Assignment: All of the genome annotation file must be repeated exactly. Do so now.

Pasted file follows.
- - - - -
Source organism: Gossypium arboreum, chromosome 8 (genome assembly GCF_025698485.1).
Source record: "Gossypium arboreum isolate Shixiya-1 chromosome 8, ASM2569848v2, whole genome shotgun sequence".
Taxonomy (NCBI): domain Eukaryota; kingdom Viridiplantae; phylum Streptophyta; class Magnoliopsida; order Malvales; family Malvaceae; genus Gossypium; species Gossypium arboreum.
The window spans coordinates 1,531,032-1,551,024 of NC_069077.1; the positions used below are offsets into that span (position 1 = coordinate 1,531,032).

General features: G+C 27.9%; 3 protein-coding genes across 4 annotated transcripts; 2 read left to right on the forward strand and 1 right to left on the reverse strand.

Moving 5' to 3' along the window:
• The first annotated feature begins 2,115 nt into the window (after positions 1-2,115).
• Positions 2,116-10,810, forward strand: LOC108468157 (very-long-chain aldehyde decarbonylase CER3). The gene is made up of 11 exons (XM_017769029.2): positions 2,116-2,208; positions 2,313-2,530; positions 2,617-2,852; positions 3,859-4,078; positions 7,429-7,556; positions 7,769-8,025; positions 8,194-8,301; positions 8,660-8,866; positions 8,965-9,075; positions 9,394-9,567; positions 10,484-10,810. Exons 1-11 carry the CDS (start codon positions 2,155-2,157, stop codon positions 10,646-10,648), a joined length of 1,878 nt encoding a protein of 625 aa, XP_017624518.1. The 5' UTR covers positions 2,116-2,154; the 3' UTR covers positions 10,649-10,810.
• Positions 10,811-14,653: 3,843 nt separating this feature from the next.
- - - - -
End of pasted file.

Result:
Source organism: Gossypium arboreum, chromosome 8 (genome assembly GCF_025698485.1).
Source record: "Gossypium arboreum isolate Shixiya-1 chromosome 8, ASM2569848v2, whole genome shotgun sequence".
Taxonomy (NCBI): domain Eukaryota; kingdom Viridiplantae; phylum Streptophyta; class Magnoliopsida; order Malvales; family Malvaceae; genus Gossypium; species Gossypium arboreum.
The window spans coordinates 1,531,032-1,551,024 of NC_069077.1; the positions used below are offsets into that span (position 1 = coordinate 1,531,032).

General features: G+C 27.9%; 3 protein-coding genes across 4 annotated transcripts; 2 read left to right on the forward strand and 1 right to left on the reverse strand.

Moving 5' to 3' along the window:
• The first annotated feature begins 2,115 nt into the window (after positions 1-2,115).
• Positions 2,116-10,810, forward strand: LOC108468157 (very-long-chain aldehyde decarbonylase CER3). The gene is made up of 11 exons (XM_017769029.2): positions 2,116-2,208; positions 2,313-2,530; positions 2,617-2,852; positions 3,859-4,078; positions 7,429-7,556; positions 7,769-8,025; positions 8,194-8,301; positions 8,660-8,866; positions 8,965-9,075; positions 9,394-9,567; positions 10,484-10,810. Exons 1-11 carry the CDS (start codon positions 2,155-2,157, stop codon positions 10,646-10,648), a joined length of 1,878 nt encoding a protein of 625 aa, XP_017624518.1. The 5' UTR covers positions 2,116-2,154; the 3' UTR covers positions 10,649-10,810.
• Positions 10,811-14,653: 3,843 nt separating this feature from the next.